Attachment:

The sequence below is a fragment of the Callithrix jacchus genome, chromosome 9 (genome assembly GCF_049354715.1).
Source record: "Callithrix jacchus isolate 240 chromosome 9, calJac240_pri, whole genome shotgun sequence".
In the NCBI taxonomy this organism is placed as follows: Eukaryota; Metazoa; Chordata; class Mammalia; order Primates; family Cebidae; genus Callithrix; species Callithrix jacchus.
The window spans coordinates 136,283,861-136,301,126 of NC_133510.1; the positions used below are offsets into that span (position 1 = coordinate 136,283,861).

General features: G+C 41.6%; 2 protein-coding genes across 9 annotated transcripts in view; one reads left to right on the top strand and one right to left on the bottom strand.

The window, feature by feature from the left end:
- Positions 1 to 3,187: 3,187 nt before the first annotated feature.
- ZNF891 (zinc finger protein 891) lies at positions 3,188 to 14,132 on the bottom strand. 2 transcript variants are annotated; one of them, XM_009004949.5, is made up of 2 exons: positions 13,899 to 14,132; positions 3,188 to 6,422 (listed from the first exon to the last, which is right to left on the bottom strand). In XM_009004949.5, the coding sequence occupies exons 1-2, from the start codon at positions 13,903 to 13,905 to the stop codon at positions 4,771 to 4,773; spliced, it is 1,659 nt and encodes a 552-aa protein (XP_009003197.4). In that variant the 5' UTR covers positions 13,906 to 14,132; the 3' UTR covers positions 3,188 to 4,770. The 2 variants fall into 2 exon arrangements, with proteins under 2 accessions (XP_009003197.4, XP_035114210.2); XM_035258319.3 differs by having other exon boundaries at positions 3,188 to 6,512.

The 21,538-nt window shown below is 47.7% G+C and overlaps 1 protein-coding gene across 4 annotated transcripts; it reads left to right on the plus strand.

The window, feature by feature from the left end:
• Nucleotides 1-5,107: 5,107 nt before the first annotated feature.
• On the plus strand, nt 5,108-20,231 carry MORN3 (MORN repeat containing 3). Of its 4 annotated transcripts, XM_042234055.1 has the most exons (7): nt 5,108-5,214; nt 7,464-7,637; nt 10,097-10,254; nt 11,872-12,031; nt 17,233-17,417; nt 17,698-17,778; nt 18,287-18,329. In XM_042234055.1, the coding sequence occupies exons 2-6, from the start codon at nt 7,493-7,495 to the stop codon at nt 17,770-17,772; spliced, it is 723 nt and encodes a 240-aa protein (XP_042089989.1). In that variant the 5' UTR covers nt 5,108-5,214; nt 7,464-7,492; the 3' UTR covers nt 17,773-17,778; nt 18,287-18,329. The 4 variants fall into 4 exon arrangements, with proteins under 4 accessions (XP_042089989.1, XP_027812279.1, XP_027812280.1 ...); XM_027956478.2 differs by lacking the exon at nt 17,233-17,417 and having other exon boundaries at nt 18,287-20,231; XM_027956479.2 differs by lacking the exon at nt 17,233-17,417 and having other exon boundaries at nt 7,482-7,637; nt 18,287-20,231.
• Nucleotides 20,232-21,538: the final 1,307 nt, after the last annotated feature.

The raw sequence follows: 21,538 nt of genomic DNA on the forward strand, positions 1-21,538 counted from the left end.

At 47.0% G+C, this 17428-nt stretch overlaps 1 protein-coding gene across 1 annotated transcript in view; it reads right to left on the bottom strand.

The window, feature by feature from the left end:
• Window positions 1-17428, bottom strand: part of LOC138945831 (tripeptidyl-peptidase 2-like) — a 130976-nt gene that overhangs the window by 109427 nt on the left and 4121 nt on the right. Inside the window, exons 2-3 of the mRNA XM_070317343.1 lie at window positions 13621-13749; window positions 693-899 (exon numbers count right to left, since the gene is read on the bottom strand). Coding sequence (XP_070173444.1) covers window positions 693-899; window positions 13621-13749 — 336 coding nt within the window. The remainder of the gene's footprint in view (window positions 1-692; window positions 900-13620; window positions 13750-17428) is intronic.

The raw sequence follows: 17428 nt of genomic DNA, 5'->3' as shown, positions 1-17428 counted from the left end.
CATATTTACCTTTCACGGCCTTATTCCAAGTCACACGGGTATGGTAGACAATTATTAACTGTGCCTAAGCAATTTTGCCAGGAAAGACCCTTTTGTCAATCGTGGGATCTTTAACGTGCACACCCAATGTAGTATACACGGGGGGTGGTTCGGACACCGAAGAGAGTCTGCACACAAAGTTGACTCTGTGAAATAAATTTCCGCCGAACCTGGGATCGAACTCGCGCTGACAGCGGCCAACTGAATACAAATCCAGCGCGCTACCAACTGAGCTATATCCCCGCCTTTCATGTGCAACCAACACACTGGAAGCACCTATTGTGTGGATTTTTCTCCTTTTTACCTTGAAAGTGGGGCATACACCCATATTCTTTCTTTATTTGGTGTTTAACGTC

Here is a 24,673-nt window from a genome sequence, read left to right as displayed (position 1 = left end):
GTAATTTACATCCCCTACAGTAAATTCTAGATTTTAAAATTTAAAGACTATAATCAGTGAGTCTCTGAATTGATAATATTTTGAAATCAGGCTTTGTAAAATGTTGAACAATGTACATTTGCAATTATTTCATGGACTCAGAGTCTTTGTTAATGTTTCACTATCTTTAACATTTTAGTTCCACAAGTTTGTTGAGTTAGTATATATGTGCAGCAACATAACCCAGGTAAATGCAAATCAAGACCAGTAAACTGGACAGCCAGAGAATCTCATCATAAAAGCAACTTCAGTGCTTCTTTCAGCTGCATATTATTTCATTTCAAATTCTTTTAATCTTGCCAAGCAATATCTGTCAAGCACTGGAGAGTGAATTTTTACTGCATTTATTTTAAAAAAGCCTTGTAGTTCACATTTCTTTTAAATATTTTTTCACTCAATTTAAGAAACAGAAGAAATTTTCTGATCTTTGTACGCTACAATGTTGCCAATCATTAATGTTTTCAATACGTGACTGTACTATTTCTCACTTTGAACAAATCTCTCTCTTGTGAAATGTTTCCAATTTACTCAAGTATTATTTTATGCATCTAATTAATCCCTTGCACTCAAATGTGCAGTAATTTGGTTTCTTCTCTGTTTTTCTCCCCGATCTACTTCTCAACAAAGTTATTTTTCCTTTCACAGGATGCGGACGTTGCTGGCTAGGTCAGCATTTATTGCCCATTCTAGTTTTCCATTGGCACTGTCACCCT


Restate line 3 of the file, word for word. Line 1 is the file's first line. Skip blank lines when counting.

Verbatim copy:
In the NCBI taxonomy this organism is placed as follows: Eukaryota; Metazoa; Chordata; class Mammalia; order Primates; family Cebidae; genus Callithrix; species Callithrix jacchus.